Coffee consumption, metabolic syndrome and clinical severity of psoriasis: good or bad stuff?
- 269 Downloads
Despite the wide consumption of coffee, its anti-inflammatory effect on clinical severity of psoriasis is still debatable. The aim of this study was to evaluate the association between the coffee consumption and clinical severity of psoriasis in a sample of patients stratified according to the presence of the metabolic syndrome (MetS) and smoking. This cross-sectional case–control observational study was conducted on 221 treatment-naïve psoriatic patients. Lifestyle habits, anthropometric measures, clinical and biochemical evaluations were obtained. Clinical severity of psoriasis was assessed by Psoriasis Area and Severity Index (PASI) score. Data on energy caloric intake and coffee consumption were collected using a 7-day food diary record. The coffee consumption was analyzed as coffee intake (consumers and non-consumers) and daily servings (range 0–4 servings/day). Coffee consumers have a lower PASI score vs non-consumers (p < 0.001). The lowest PASI score and MetS prevalence were found in patients consuming 3 cups of coffee/day (p < 0.001), which was also the most common daily serving (34.8%), whereas the highest PASI score was found among those drinking ≥ 4 cups/day. Grouping the case patients according to smoking and MetS, the best odds of PASI score was observed in those drinking 3 cups of coffee per day and no smokers, after adjusting for total energy intake (OR 74.8; p < 0.001). As a novel finding, we reported a negative association between coffee intake, MetS prevalence and clinical severity of psoriasis. The evaluation of the anti-inflammatory effect of coffee on clinical severity of psoriasis, whose metabolic risk increases along with its clinical severity, could be of great importance from a public health perspective.
KeywordsCoffee consumption Clinical severity of psoriasis PASI score Metabolic syndrome Cigarette smoking Nutritionist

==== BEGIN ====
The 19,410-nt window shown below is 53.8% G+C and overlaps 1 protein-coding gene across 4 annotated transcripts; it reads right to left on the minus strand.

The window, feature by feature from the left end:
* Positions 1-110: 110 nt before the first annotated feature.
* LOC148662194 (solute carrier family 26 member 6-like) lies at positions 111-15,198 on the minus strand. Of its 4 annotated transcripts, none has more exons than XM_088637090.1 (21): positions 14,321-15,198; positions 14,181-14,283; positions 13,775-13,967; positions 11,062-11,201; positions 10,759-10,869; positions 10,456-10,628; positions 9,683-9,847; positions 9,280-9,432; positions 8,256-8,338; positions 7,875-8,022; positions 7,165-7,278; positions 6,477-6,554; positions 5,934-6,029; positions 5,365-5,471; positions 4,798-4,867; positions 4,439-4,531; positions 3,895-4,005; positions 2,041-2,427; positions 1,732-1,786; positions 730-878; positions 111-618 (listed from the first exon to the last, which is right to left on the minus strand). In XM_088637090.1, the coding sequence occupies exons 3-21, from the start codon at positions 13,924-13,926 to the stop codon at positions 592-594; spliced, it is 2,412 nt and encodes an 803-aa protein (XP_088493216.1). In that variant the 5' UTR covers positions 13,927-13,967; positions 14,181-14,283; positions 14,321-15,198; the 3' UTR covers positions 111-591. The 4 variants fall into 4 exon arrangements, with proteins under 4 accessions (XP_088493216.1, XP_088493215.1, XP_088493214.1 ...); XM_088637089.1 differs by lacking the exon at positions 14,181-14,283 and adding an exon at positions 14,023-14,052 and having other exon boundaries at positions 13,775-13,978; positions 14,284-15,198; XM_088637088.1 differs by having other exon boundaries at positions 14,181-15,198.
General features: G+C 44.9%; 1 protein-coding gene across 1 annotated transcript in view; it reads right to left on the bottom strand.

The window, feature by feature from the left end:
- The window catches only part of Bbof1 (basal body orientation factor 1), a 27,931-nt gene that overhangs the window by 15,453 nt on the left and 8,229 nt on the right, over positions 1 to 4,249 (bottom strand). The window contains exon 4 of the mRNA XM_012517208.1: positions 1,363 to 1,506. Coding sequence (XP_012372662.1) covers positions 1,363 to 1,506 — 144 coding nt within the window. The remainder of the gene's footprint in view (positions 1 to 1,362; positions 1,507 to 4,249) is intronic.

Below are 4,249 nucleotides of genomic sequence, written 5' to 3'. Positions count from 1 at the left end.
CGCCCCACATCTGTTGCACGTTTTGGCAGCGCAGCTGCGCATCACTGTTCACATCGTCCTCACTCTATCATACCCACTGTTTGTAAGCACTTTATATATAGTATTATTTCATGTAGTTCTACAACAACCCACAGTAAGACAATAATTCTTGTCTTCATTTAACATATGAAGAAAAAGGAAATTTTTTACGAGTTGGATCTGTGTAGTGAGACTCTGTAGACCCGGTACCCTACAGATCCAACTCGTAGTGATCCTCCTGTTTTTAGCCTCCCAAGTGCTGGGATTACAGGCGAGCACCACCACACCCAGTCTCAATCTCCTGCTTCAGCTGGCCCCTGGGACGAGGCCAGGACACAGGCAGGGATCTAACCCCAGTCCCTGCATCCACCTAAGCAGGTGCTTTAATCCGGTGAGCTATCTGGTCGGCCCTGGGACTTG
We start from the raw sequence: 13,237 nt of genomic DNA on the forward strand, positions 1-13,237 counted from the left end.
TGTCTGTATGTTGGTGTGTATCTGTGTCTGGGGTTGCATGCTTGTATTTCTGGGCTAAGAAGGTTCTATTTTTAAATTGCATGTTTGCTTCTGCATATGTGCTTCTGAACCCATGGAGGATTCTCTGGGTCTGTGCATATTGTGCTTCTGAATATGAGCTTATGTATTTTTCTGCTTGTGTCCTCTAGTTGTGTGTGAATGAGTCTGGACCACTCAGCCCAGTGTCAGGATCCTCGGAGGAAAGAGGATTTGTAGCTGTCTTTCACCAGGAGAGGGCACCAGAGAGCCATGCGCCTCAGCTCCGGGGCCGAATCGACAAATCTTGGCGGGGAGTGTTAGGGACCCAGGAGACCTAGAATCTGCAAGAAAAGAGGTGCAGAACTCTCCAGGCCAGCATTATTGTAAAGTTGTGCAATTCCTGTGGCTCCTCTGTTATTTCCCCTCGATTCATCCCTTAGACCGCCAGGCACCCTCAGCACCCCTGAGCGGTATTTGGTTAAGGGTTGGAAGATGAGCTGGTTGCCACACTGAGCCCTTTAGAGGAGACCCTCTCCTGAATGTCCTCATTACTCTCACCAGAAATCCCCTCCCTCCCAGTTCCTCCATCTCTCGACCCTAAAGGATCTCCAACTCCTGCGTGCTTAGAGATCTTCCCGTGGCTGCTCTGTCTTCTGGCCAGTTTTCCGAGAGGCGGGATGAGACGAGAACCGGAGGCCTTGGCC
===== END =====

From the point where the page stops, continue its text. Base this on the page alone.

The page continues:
We would like to thank Dr. Daniela Laudisio for data retrieval.
The authors’ responsibilities were as follows: LB and SS: were responsible for the concept and design of the study and interpreted data and drafted the manuscript; GM, CDS, GA, MM, and AB: helped interpret the findings and contributed substantially to the writing of the manuscript; Only AF: conducted statistical analyses; GM and AC: provided a critical review of the manuscript. All authors contributed to and agreed on the final version of the manuscript.
This research did not receive any specific grant from funding agencies in the public, commercial, or not-for-profit sectors.
Compliance with ethical standards
Conflict of interest
The authors declare no conflicts of interest.
- Altieri B, Muscogiuri G, Barrea L, Mathieu C, Vallone CV, Mascitelli L, Bizzaro G, Altieri VM, Tirabassi G, Balercia G, Savastano S, Bizzaro N, Ronchi CL, Colao A, Pontecorvi A, Della Casa S (2017) Does vitamin D play a role in autoimmune endocrine disorders? A proof of concept. Rev Endocr Metab Disord 18(3):335–346. https://doi.org/10.1007/s11154-016-9405-9 CrossRefPubMedGoogle Scholar
- Barrea L, Balato N, Di Somma C, Macchia PE, Napolitano M, Savanelli MC, Esposito K, Colao A, Savastano S (2015a) Nutrition and psoriasis: is there any association between the severity of the disease and adherence to the Mediterranean diet?. J Transl Med 13:18. https://doi.org/10.1186/s12967-014-0372-1 CrossRefPubMedPubMedCentralGoogle Scholar
- Barrea L, Macchia PE, Tarantino G, Di Somma C, Pane E, Balato N, Napolitano M, Colao A, Savastano S (2015b) Nutrition: a key environmental dietary factor in clinical severity and cardio-metabolic risk in psoriatic male patients evaluated by 7-day food-frequency questionnaire. J Transl Med 13:303. https://doi.org/10.1186/s12967-015-0658-y CrossRefPubMedPubMedCentralGoogle Scholar